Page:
I Never expected Casey’s family to be so fascinating, but Early on in the research his great-grandfather caught my fancy.  He called himself Joe D. Bollinger.

Now, Joe has his own story, but that’s for later.  He stood out to me not only because of the drama he added, but also he didn’t fit into the working-class guy mold with all the others.

It turned out that Joe’s full name was Joseph Dickinson Bollinger, a fine Southern name if I ever heard one. He was born in 1878 in Christian County, Kentucky.  Thanks to his mama, Elizabeth Dickinson Bollinger, I have been introduced and welcomed into the Elite families of Colonial Virginia.

I’ve done my research not only on Ancestrydotcom, but in books such as “Coles of Virginia and Allied Families”, “Historical Southern Families” and from the archives of “The William and Mary Quarterly Historical Magazine”.  I’ve studied up on Colonial Virginia via the Library of Congress and the Encyclopedia of Virginia.

So let me lay a little bit of history on you before we step into the Time Machine…

Jamestown, Virginia was settled by the Virginia Company per a charter from the King of England beginning in 1606.  In 1625, for various and sundry reasons, the charter was revoked.  From then on, governors were appointed by the Crown.  Members of Virginia’s elite vied to serve on the Governor’s Council, the influential advisory board that doubled as the colony’s General Court.  Arguably the most influential governor of the Virginia Colony was Sir William Berkeley.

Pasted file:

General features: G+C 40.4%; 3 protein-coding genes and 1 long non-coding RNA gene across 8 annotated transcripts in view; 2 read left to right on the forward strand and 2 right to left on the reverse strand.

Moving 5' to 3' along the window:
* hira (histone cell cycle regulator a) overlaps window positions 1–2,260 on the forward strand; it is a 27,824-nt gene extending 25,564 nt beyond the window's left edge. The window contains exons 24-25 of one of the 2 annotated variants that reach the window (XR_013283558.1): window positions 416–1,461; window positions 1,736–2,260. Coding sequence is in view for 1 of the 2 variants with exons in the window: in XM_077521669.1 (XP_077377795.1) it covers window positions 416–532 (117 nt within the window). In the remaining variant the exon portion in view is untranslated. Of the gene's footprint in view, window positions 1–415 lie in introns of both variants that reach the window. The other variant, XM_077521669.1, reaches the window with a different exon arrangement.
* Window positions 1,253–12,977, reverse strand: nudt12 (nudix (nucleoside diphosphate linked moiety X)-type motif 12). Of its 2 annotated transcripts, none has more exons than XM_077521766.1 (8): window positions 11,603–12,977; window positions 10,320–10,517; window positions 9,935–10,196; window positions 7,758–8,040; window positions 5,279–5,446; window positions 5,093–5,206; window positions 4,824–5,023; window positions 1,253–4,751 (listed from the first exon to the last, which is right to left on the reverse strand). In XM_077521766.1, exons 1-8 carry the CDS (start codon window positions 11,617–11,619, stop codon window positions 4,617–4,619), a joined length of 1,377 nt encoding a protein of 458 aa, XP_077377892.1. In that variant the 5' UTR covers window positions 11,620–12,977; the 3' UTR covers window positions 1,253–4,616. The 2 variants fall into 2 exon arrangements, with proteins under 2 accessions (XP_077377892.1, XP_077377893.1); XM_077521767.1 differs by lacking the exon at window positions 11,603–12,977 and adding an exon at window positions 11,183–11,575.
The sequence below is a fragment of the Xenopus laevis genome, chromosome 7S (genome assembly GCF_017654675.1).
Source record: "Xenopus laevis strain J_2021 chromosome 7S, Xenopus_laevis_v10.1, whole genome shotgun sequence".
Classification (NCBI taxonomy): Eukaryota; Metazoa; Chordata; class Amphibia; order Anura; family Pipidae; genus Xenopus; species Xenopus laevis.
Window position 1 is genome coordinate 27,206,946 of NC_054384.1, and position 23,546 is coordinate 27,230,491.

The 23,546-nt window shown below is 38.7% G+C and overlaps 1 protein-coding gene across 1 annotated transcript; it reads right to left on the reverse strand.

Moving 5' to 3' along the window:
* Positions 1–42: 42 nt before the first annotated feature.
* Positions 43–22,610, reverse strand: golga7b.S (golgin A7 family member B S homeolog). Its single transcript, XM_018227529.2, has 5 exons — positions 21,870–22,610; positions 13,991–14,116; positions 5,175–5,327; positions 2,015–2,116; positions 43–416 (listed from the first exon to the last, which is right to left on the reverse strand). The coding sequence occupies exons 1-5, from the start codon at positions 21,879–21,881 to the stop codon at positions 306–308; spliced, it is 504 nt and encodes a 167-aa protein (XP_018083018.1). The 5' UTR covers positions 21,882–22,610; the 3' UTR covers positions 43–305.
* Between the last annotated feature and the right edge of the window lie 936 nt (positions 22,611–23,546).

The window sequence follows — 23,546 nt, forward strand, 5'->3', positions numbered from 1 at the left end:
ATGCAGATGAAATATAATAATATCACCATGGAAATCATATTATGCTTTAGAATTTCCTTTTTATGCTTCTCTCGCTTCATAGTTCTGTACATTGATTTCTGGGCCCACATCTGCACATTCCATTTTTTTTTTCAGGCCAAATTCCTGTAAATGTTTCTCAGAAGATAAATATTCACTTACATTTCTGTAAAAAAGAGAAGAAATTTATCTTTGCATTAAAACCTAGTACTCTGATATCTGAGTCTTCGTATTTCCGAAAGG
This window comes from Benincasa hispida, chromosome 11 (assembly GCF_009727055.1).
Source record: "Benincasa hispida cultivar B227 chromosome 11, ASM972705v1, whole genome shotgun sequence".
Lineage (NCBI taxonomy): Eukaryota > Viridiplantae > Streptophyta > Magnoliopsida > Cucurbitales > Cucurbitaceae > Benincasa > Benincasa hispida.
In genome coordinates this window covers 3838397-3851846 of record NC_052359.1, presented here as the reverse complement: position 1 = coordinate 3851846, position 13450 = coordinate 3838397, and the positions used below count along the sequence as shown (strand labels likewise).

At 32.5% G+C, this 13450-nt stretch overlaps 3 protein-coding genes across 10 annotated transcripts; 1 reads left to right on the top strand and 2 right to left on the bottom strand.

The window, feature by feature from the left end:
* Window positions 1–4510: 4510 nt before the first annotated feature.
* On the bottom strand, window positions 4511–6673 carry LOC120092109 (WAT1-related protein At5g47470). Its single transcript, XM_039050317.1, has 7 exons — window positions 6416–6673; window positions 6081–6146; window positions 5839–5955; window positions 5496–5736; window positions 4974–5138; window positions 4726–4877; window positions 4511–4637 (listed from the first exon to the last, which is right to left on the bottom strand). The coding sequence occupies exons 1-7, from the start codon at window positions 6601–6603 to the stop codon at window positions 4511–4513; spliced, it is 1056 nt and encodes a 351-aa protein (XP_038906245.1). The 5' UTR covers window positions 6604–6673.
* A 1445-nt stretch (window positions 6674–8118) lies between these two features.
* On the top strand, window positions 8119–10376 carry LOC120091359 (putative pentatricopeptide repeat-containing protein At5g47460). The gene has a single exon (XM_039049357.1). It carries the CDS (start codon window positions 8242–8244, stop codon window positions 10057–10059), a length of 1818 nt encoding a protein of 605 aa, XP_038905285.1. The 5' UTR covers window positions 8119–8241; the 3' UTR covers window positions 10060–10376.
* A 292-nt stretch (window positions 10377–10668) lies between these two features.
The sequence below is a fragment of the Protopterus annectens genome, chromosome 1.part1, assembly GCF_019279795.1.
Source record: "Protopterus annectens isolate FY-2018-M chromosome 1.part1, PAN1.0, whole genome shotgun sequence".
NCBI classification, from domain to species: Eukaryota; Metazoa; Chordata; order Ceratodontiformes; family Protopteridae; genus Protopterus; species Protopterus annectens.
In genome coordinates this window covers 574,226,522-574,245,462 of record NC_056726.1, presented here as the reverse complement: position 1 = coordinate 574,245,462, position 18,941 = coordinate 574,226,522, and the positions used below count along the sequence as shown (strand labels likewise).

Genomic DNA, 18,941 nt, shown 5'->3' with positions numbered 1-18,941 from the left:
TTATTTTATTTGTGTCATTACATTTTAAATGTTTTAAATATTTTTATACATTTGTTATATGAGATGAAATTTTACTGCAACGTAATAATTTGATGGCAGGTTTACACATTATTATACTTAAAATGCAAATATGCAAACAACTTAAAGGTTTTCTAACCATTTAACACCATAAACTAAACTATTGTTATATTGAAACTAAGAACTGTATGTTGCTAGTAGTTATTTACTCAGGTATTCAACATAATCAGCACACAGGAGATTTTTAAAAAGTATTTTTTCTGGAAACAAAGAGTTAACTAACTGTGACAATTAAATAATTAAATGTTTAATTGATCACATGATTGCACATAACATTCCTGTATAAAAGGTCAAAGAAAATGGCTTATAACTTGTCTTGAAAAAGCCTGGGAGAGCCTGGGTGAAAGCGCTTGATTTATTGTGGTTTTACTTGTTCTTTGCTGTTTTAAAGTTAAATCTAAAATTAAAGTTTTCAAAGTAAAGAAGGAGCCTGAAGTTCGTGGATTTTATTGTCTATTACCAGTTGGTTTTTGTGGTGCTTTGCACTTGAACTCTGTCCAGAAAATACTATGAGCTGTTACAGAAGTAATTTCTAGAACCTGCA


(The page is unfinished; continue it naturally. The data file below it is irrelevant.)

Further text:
I’ve become quite fond of Governor Berkeley.  Unlike many of the governors,  he lived in Virginia.   Born in 1605, Sir William was appointed Governor of Virginia in 1642 by King Charles I of whom he was a favourite.

As proprietor of Green Spring Plantation in James City County, he experimented with activities such as growing silkworms as part of his efforts to expand the tobacco-based economy.  Berkeley enacted friendly policies toward the Native Americans that led to the revolt by some of the planters in 1676 which became known as Bacon’s Rebellion.  In the aftermath, King Charles II was appalled by the extreme retribution Berkeley exacted against the rebels and recalled him to England.

Bacon’s Rebellion was in 1676.  We’ll pick up our Ancestor around 1671, hanging out with the Guvnor…

Stay tuned.